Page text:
Carnett: A true guiding light from the pulpit

February 03, 2014|By Jim Carnett

It was one of the most meaningful experiences of my youth.

Between the ages of 10 and 13, I served as an acolyte at my church, and it was a duty I relished.

I turned 8 in 1953, and my family began attending Newport Harbor Lutheran Church on Cliff Drive, overlooking Newport Bay.

I loved everything about the church: its location, its spectacular view, its formal liturgy and its informal culture. My family became active, and within a matter of months we knew every other family in the church.


Many church dads — like my father — were World War II veterans. Many mothers were stay-at-home moms. My mother soon became church secretary and Sunday school director.

Church pastor Robert B. Gronlund was a decorated World War II veteran. Not yet 30, he was fresh out of seminary. I was drawn to his charismatic personality. His vivacious wife led the children's choir.

When I was 10, Gronlund recruited me to become an acolyte.

It was my responsibility at services to light altar candles before the first hymn, assist the pastor with communion and extinguish the candles following the final hymn. Plus, I got to wear a cool uniform. It consisted of a floor-length black cassock with a white robe over the top.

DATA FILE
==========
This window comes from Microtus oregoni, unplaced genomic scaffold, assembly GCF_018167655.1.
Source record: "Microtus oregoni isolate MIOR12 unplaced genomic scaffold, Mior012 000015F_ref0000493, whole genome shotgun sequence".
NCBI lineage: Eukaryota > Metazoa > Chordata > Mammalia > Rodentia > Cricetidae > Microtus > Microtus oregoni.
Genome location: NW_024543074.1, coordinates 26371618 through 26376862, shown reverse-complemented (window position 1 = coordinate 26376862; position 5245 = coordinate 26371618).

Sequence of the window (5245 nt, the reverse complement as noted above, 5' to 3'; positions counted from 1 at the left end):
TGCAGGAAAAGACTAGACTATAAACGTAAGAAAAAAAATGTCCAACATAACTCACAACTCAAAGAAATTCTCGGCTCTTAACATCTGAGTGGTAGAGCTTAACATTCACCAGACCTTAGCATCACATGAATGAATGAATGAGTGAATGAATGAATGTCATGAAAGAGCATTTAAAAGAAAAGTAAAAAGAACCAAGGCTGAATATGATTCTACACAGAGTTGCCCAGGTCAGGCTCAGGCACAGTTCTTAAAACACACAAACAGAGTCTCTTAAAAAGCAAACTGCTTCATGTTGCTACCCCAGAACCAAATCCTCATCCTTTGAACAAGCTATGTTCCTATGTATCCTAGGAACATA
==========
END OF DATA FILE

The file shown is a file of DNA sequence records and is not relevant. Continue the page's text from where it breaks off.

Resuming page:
I loved the solemnity of my duties. I felt I was doing God's work. I also figured a certain seventh-grade girl might notice me.

Because my family was so involved with church, I became the go-to acolyte. I was regularly tabbed for assignments. On many Sundays I served both services.

My dad, an usher, my mom and the family would arrive early for the 8 a.m. service. We'd stay for Sunday school, and then my parents and two younger siblings would go home. I'd remain to do my duties during the 11 a.m. service. Dad would pick me up at 12:45 p.m.

I did Sunday morning services, midweek evening Lenten services, Christmas Eve candlelight services, and Easter sunrise and morning celebrations.

I loved listening to Pastor Gronlund preach. I'd closely listen to the 11 a.m. Sunday sermon, trying to grasp teaching points I'd missed at 8 a.m. And I anticipated second-service audience responses to the pastor's anecdotes and jokes. No two audiences, I discovered, were alike.

In our church, an acolyte remained seated at the side of the altar for the entire service. I sat in a slightly recessed alcove, with a direct view of the pulpit.

The pastor sat opposite me. I watched his face. My stomach would feel sympathetic butterflies as we sang the hymn preceding his sermon.

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